Banks, insurance companies, advisors: who does what in Switzerland
The country’s two largest banks, UBS (the world’s largest wealth management bank) and Credit Suisse, together have more than 50% of the country’s banking business. There are 24 cantonal banks, which have traditionally financed local businesses including agriculture and a large number of mortgages. Raffeisen, an affiliation of several independent banks, is in a category of its own. In addition, there are numerous “other” banks that do a variety of financial jobs, from offering mortgages to selling highly specialized financial products. The trend, says the Swiss Bankers Association, is the convergence of different parts of and activities in the finance industry. The banking industry is self-regulated to a larger extent than in most Anglo-Saxon countries.
The postal service, La Poste, also provides financial services and competes actively with the banks.
Where to turn for financial advice
You have two choices when you decide to try to make your money work better for you. You can either do it yourself or search for advice. If you want to go it alone, you should be honest with yourself about how well-equipped you are to be your own advisor, says Chris Marriott at Blackden Financial. Do you have the time and the resources? Do you in fact understand what you already have in place?
On the other hand, looking for advice can be daunting. The financial industry accounts for 15% of Swiss GDP, and 5% of the workforce are employed by it, so there is no shortage of people who will offer to help you. Keep in mind that it is important to get advice in a language you understand well. If this is not the case with French, for example, you might want to consider looking for someone who speaks your first language.
Be aware that the type of counsel available here doesn’t quite match what’s on offer in most English-speaking countries. In the UK, for example, agents work for companies that sell financial products and independent advisors work for the client. In Switzerland, there is no identical model. Under the regulatory system in Switzerland, asset managers – which are not banks – are governed only by the country’s Money Laundering Act, which usually covers them through their affiliation with a self-regulatory organization. They provide a useful service and account for 3% of all money under management in Switzerland. Comparison shopping is a good idea.
The most obvious source of information is your bank, which probably sends you material regularly on its retirement plans and mortgage deals. Swiss bankers generally sell products rather than offering financial management advice, so don’t expect more than a comparison of a bank’s own products unless you have at least CHF 1 million you want them to manage. If this is the case you’ll be sent to the bank’s wealth management division, where a million is at the low end of the scale.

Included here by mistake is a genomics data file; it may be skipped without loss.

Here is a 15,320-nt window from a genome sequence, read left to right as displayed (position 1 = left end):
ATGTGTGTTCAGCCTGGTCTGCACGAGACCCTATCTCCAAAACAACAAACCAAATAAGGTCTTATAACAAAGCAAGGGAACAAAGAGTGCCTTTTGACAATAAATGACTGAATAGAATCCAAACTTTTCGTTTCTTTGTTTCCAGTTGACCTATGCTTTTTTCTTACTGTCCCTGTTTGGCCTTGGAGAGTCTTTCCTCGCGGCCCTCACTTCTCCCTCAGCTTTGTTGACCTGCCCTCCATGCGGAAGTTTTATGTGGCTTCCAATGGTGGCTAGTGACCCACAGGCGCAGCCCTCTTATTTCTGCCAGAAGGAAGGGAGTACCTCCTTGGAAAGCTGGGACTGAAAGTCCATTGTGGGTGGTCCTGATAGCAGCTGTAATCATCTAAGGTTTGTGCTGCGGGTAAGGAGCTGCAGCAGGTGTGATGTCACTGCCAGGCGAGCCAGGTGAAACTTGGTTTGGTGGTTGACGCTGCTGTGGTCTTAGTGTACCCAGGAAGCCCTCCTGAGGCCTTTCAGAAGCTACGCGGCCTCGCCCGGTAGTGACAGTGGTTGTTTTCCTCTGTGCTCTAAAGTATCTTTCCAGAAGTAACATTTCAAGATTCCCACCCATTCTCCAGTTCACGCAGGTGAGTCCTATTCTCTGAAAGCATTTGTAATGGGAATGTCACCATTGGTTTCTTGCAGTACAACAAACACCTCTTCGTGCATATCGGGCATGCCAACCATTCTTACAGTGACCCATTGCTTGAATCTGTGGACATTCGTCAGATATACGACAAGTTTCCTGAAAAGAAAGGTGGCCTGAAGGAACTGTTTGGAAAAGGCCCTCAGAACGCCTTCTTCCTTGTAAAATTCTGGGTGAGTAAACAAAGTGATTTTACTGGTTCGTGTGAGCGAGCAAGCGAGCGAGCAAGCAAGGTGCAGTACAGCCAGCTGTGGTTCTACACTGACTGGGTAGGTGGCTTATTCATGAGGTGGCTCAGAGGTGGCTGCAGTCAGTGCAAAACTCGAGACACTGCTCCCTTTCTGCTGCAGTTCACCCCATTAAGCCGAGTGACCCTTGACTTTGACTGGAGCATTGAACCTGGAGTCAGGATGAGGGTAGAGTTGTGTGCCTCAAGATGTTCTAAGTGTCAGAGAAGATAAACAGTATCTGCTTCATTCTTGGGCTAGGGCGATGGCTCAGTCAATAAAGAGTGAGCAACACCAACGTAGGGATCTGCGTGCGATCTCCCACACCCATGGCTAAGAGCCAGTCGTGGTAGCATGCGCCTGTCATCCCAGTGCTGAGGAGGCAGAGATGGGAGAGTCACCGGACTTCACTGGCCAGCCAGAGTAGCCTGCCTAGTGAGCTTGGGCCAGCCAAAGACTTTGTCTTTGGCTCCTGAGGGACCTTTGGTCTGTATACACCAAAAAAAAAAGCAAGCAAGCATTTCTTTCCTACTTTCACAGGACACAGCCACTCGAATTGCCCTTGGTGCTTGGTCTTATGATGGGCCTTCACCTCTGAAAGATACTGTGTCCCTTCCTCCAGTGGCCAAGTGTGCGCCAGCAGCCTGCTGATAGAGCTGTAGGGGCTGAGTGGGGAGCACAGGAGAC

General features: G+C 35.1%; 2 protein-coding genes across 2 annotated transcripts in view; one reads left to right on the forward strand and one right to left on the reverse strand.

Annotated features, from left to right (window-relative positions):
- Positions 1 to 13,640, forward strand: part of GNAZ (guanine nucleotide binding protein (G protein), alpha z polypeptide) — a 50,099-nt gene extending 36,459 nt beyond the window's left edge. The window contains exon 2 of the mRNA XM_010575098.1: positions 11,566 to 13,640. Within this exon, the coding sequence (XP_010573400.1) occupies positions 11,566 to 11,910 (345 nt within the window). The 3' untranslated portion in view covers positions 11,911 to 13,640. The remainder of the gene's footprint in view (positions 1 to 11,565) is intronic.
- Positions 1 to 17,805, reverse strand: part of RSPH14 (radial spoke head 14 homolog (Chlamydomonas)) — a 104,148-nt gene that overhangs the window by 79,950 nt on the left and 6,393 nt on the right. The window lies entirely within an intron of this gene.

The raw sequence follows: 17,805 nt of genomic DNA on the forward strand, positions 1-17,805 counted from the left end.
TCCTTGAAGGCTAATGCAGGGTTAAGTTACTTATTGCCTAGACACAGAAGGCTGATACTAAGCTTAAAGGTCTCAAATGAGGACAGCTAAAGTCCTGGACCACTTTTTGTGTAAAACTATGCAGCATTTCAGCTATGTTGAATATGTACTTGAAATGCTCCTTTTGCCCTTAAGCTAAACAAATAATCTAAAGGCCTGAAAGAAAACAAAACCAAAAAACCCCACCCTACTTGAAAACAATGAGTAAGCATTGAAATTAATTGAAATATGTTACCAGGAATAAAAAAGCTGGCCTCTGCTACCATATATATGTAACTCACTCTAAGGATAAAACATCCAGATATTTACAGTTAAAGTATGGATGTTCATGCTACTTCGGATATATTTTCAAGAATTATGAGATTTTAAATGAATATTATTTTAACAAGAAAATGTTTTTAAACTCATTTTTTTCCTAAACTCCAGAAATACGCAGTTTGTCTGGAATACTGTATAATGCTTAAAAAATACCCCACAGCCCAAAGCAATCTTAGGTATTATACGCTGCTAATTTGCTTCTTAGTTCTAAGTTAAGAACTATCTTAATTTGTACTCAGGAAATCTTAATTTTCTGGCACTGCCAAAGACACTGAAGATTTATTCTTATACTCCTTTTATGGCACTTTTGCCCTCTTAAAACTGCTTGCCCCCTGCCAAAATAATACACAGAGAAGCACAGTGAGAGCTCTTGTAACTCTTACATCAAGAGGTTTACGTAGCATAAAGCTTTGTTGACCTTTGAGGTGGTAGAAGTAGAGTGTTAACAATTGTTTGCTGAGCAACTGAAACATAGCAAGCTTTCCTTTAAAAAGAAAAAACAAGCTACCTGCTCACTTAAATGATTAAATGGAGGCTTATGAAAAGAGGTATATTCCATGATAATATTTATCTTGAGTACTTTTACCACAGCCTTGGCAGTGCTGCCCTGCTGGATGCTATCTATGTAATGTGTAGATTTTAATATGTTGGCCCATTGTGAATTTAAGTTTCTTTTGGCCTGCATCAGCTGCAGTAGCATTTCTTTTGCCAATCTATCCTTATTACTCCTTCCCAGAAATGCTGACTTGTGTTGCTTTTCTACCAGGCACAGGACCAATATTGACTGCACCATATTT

Another option is a financial advisory company, with some of these specializing in advising expatriates. Globalization is making an impact here: British clients have traditionally been the largest target group but this is changing. The Lake Geneva region includes far more English speakers than resident British citizens, and most such companies have developed good expertise or partnerships with tax and legal advisors to deal with US clients. They also handle, although to a lesser extent, English-speaking expatriates from other countries. (see GenevaLunch resources).
These companies can advise you on an overall financial strategy, but clients typically come to them when they are looking for solutions to specific problems, from buying property to saving for university educations to investing an inheritance. These problems are often tax-related and involve funds in more than one country.
Some of these companies call themselves wealth managers, to emphasize that they are not selling single products, such as investment funds. Wealth management is a term which traditionally in Swiss banking is reserved for clients with considerable wealth, and it’s the area where Swiss private banks have made their name. New York and London are the two largest centres of wealth management in the world, with Switzerland in third place. As a result of more flexibility in financial markets and tough global competition, financial advising in Switzerland has changed a great deal, with more products and more services available.
The most fundamental change is the idea that “wealth” of less than millions can and should be managed.